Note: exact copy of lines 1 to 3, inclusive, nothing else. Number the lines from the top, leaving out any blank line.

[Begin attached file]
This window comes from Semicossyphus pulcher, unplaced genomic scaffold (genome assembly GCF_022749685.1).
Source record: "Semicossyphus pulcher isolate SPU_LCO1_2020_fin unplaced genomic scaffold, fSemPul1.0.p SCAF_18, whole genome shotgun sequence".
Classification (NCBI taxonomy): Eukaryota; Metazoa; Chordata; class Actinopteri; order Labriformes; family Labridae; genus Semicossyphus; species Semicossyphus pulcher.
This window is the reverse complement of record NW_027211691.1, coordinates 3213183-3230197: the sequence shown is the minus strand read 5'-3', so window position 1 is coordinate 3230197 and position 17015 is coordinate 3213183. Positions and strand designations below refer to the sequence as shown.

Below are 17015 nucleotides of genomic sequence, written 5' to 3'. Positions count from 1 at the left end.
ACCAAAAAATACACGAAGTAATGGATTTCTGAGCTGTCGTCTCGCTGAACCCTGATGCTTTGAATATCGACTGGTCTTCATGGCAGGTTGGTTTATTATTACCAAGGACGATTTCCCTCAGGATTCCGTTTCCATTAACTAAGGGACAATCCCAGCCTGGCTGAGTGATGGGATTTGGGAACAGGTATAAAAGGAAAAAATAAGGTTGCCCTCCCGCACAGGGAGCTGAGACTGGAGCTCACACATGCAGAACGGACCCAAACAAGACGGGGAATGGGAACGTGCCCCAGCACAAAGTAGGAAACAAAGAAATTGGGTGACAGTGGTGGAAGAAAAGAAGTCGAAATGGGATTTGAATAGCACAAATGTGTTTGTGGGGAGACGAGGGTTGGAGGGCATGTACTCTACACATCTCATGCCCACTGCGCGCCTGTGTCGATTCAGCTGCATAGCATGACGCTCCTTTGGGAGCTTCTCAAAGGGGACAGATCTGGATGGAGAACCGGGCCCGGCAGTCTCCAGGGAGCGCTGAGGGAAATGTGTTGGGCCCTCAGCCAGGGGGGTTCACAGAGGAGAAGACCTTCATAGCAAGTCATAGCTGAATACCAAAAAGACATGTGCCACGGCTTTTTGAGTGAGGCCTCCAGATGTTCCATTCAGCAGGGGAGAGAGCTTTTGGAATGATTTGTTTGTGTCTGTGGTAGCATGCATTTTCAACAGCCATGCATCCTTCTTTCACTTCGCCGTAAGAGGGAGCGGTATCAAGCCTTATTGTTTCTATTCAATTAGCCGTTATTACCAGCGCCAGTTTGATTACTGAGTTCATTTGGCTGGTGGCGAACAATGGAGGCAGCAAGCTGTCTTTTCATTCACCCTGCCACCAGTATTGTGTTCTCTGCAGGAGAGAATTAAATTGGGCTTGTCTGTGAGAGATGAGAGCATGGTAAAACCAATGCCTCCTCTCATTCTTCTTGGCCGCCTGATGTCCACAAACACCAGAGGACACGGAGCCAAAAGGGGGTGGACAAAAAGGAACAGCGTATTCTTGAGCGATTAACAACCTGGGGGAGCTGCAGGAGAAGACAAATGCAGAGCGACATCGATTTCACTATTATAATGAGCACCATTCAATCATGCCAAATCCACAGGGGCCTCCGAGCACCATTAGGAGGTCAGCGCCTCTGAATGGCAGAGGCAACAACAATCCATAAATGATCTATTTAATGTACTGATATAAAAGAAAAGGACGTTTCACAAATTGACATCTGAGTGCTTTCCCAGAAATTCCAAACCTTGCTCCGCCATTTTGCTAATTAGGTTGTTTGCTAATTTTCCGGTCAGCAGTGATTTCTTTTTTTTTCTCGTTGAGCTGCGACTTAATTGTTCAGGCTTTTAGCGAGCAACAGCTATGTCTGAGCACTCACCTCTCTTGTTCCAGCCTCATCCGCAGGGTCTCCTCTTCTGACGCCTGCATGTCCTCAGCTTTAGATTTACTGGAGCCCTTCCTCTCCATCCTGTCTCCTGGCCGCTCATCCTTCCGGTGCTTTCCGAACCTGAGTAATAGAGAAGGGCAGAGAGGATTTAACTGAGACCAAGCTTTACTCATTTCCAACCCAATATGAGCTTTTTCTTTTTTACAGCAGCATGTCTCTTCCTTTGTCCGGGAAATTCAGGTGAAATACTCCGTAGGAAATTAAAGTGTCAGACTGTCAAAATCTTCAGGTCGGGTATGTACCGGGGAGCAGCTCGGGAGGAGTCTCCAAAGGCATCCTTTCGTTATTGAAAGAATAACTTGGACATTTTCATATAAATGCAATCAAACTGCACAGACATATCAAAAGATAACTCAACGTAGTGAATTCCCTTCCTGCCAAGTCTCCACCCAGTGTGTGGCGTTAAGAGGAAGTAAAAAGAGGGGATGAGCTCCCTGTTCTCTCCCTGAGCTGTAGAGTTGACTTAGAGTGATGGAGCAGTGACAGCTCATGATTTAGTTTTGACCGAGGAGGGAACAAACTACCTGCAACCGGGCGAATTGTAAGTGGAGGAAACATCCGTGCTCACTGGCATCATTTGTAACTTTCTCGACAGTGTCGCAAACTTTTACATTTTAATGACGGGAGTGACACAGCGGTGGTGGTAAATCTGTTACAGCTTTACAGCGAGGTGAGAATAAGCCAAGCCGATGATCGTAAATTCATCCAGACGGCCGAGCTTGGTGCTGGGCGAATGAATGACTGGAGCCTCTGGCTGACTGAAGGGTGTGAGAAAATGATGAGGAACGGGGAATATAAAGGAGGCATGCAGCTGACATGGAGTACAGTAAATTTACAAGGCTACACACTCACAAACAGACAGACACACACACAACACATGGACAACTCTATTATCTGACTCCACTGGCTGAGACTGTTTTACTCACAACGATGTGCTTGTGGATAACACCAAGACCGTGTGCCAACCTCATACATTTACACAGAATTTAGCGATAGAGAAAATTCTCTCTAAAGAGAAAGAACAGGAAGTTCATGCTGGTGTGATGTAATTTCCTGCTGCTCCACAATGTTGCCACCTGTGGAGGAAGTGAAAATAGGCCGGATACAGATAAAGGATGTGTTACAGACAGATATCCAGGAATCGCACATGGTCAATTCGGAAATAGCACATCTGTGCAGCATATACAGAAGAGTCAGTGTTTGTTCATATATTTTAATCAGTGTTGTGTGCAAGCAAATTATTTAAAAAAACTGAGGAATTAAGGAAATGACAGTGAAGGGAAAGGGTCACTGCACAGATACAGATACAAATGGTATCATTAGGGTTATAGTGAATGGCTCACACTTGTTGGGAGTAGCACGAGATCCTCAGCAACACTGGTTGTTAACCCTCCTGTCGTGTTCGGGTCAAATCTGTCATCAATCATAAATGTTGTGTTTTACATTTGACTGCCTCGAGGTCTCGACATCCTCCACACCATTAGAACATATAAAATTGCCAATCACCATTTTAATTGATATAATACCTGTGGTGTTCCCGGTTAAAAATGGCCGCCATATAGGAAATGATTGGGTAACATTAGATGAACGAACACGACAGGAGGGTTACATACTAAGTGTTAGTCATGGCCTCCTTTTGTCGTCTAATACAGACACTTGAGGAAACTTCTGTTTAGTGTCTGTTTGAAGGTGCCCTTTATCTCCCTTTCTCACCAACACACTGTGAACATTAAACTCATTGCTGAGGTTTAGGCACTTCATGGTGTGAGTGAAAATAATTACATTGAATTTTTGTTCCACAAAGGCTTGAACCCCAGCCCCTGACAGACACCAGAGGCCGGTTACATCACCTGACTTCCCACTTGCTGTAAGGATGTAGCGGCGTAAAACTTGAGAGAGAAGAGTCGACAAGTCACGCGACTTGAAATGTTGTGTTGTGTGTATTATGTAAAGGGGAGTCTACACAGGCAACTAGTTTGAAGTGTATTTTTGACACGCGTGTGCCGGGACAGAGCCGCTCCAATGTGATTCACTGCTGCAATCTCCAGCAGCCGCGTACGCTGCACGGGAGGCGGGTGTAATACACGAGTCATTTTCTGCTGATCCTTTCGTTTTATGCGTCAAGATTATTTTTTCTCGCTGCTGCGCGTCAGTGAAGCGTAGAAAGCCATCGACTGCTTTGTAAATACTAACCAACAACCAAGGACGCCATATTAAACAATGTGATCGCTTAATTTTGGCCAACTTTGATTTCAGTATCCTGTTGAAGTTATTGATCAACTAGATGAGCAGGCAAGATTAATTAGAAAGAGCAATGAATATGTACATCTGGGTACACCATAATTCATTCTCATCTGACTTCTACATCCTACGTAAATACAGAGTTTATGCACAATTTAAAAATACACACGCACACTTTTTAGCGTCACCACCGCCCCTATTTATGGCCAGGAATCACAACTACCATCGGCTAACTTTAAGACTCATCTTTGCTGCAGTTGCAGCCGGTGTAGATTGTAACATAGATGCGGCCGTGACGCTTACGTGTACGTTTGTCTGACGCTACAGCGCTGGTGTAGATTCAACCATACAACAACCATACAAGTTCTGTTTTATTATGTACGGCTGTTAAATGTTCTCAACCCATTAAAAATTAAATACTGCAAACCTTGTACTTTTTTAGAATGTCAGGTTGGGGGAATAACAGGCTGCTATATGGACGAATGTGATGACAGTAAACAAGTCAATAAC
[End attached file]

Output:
This window comes from Semicossyphus pulcher, unplaced genomic scaffold (genome assembly GCF_022749685.1).
Source record: "Semicossyphus pulcher isolate SPU_LCO1_2020_fin unplaced genomic scaffold, fSemPul1.0.p SCAF_18, whole genome shotgun sequence".
Classification (NCBI taxonomy): Eukaryota; Metazoa; Chordata; class Actinopteri; order Labriformes; family Labridae; genus Semicossyphus; species Semicossyphus pulcher.